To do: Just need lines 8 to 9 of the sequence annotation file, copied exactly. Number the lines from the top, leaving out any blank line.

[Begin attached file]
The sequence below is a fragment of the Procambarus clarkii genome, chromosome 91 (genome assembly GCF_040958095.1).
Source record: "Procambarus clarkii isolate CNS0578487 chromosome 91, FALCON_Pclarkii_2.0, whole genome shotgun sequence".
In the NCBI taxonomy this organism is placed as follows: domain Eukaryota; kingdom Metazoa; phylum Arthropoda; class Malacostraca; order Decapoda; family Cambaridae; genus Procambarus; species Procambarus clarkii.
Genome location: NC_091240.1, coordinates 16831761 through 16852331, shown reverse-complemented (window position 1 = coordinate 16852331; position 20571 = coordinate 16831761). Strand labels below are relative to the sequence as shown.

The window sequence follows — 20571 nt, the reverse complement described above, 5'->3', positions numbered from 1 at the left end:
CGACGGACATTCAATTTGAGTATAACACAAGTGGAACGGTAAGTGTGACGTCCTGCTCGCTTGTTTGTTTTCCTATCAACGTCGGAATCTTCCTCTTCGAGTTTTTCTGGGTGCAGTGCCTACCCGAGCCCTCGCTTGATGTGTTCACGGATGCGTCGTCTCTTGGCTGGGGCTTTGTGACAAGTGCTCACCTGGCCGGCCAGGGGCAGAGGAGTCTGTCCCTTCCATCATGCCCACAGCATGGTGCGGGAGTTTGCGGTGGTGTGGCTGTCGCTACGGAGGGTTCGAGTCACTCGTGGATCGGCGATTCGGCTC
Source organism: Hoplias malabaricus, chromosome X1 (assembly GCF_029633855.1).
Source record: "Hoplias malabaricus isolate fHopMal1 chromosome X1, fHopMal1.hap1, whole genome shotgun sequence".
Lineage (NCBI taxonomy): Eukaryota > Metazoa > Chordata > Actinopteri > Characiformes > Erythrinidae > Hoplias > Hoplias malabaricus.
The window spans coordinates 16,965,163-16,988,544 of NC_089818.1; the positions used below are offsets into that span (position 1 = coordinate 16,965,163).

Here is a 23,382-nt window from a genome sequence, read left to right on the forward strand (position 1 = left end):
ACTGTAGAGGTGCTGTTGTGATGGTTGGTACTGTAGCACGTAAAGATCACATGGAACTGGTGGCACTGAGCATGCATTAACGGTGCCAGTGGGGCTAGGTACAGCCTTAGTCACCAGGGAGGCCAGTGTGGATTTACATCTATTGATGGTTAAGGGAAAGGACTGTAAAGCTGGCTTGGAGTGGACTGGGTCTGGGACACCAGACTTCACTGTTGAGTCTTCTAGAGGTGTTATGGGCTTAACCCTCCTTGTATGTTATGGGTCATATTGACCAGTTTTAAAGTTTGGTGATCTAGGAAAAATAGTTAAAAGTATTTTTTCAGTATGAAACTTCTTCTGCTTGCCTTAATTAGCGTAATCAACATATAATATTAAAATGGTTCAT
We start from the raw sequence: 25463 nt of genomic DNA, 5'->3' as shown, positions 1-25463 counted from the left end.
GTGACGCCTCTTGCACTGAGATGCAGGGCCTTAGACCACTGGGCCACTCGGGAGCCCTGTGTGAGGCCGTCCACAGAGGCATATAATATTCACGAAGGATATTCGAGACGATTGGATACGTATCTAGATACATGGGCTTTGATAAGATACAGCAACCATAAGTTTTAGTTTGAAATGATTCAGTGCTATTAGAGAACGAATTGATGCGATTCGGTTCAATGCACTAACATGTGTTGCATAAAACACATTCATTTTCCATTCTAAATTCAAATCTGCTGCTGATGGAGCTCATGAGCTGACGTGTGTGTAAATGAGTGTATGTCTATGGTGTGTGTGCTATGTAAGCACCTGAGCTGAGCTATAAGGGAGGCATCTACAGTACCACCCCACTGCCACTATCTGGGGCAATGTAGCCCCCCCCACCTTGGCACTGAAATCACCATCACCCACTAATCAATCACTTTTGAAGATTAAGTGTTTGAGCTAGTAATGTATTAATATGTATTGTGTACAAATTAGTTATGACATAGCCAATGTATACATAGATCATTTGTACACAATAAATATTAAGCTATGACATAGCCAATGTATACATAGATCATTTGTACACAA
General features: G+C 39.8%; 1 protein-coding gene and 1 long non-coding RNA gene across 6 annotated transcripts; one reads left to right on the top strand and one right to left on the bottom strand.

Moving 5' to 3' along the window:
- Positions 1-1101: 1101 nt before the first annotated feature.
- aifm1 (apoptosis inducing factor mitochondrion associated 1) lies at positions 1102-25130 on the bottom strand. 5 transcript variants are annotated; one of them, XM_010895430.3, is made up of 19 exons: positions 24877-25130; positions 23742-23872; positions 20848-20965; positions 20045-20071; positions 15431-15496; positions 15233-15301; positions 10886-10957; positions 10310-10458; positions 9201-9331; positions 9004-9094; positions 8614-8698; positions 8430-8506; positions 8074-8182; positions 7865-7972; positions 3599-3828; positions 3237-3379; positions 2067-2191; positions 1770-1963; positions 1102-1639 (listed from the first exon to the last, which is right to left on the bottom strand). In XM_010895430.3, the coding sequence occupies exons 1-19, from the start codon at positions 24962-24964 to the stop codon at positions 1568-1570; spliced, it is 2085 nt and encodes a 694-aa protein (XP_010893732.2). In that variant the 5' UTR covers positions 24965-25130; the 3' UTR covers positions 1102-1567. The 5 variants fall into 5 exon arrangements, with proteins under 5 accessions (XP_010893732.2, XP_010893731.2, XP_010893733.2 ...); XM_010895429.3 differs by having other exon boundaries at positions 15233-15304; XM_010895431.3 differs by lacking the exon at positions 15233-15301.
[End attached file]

Source record: "Hoplias malabaricus isolate fHopMal1 chromosome X1, fHopMal1.hap1, whole genome shotgun sequence".
Lineage (NCBI taxonomy): Eukaryota > Metazoa > Chordata > Actinopteri > Characiformes > Erythrinidae > Hoplias > Hoplias malabaricus.